Git is a version control system for tracking changes in computer files and coordinating work on those files among multiple people.

It is mainly a command line tool, but several GUI frontends exist for the program. This article aims to give a basic tutorial on the command line tool, as well as the git GUI Sourcetree.

Command Line Tutorial

Starting a local repository

To start a local git repository, you can use the git init command.

In general, you want to start your git repository in the project folder that you are working in. For example, if I have a project called test, I want to call the git init command in path/to/test/

cd /path/to/test/
git init

The git init command will create a hidden directory called .git in your project directory. This directory contains the information git uses to track changes in your files. By default, git tracks your files under the master branch.

You can remove your local repository at any time through rm -r .git.

Cloning a remote repository

GitHub Clone Link
GitLab Clone Link

You can clone a remote repository through sites like GitHub or GitLab.

The command to do this is git clone. An example of this command is below:

# git clone will place my project folder at /path/to/place/project
cd /path/to/place/
git clone

This will create a copy of the remote repository as a local repository. By default, the remote repository will be assigned the origin keyword, which you can use to push/pull changes to/from with your local git repository.

You can find the clone links on the remote repository page (For our lab, it will be GitHub (For Public Repos) and GitLab (For Private Repos).

Staging Changes

Staging means that a file is ready to be committed. You can stage a file with git add:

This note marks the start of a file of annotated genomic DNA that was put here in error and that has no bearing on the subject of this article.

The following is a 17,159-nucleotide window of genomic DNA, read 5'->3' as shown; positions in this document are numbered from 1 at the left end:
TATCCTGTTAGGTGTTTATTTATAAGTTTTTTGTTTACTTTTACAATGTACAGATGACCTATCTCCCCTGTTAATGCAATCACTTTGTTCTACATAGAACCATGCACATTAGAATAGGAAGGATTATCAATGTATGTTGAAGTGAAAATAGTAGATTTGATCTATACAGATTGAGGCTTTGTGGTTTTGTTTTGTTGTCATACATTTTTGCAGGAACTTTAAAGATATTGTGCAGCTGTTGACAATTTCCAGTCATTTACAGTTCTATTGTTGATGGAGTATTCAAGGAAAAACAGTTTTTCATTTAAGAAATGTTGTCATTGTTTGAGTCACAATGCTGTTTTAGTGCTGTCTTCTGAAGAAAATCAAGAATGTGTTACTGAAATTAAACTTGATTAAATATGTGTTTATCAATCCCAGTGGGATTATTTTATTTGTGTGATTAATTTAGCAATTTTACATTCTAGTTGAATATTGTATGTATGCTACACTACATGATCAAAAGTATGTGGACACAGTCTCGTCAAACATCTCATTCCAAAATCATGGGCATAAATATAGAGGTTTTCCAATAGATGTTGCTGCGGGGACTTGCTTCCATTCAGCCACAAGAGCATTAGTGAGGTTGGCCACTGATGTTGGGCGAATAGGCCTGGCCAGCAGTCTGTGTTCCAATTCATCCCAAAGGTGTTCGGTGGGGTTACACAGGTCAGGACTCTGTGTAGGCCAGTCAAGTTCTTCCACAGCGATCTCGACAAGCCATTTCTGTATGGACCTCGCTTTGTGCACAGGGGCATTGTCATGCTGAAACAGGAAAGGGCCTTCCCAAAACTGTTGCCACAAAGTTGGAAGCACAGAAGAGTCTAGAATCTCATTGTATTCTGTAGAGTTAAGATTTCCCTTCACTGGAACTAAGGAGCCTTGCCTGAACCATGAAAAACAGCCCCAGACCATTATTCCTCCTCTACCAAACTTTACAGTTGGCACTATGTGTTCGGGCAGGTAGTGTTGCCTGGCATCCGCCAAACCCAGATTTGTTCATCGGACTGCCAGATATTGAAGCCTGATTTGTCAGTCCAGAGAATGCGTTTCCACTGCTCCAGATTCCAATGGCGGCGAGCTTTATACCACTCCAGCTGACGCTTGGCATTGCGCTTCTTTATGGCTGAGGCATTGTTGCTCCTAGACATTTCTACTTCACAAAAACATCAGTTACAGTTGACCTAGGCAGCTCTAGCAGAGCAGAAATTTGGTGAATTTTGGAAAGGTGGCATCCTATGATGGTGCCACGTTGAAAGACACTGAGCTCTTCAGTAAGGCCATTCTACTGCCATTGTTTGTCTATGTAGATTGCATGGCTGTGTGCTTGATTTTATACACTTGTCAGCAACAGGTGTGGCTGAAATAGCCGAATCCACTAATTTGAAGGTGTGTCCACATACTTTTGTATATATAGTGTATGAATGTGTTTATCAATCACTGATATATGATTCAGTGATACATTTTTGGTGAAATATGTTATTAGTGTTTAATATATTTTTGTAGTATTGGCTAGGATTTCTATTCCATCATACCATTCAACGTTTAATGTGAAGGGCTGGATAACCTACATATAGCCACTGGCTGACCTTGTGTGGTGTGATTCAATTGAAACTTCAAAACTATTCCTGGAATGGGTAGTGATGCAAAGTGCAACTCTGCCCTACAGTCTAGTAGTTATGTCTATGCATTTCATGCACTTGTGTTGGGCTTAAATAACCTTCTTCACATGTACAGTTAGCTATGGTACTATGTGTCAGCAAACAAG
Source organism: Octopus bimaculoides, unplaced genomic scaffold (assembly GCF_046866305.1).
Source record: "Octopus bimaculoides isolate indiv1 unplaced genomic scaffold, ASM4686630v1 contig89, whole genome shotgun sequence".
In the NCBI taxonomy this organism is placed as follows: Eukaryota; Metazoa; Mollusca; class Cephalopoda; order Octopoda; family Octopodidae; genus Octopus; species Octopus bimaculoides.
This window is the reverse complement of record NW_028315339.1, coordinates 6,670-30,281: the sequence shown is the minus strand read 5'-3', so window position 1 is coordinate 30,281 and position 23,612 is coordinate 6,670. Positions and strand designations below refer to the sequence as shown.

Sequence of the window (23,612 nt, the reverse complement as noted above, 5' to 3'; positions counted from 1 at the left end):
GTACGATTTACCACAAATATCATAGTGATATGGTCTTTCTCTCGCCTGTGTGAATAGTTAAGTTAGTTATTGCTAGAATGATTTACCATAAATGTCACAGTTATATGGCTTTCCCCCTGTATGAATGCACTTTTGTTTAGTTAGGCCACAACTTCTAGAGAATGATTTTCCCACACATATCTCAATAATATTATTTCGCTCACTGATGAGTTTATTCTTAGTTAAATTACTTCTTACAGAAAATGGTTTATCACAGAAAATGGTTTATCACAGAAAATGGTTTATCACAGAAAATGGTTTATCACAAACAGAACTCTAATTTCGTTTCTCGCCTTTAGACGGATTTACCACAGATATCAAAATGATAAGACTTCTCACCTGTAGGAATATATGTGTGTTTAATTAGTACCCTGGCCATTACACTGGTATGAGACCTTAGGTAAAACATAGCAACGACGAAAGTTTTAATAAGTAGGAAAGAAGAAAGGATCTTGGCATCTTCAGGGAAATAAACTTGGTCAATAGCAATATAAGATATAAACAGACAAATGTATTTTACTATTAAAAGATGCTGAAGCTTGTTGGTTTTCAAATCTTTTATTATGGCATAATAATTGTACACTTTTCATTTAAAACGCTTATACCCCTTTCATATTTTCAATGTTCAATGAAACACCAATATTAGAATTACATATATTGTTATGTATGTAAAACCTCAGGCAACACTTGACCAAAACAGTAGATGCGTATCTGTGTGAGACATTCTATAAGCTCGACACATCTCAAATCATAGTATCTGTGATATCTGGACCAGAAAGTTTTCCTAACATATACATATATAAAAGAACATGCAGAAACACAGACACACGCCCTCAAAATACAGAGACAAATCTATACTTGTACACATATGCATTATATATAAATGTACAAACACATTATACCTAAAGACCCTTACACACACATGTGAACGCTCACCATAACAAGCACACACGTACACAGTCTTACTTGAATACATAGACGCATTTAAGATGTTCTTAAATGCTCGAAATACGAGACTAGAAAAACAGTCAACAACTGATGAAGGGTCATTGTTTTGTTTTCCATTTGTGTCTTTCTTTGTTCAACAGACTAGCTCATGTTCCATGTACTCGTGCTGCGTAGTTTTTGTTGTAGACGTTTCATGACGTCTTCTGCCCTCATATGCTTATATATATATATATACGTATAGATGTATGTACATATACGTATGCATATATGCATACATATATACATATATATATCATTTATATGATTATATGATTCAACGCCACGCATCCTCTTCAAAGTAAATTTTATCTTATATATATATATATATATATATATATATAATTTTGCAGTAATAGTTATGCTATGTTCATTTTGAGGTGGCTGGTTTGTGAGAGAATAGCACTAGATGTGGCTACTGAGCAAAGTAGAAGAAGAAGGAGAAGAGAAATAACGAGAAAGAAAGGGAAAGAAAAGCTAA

git add [name of file]

Your file will be staged, if there have been changes made to it since the last commit.

Alternatively, you can stage all your changed files at once with git add --all:

git add --all

This will add all your changed files to the staging area.

You can see your staged files git status:

git status

If you would like to remove files from the staging area, you can use git reset:

git reset [name of file]

Commiting Changes

Commiting a file records the changes made to it in the local repository. You must have the file on staging before commiting.

You make a commit with the git commit command:

git commit

The next step will ask you for a message to go along with your commit. In general, you want to give a summary of the changes you made to the code. See commit messages

By default, git will start the vi text editor for modifying your commit messsage. You can change this behavior by modifying your terminal's VISUAL and EDITOR shell variables:

# This is a bash example
export VISUAL=vim     #(or nano or emacs or whatever you want...)

You can commit in one step by using the -m flag. This will allow you to append your commit message as a string (which is useful for short messages):

git commit -m '[commit message]'

Pushing and Pulling to a Remote Repository

Once you've made a commit to your local repository, you will need to sync it with your remote repository. To do this, we use the git push command.

git push origin master

In general, the remote git repository is defaulted to the origin keyword during git init/clone. The master keyword specifies what branch you want to sync your local repository to.

Pulling changes from a remote repository grabs any new commits from the remote and applies them to your local repository. This is accomplished with the git pull command:

git pull origin master







Sourcetree Tutorial

Sourcetree is a free Git client for Windows and Mac. If you understand the basics of Git, it is fairly intuitive to understand and use.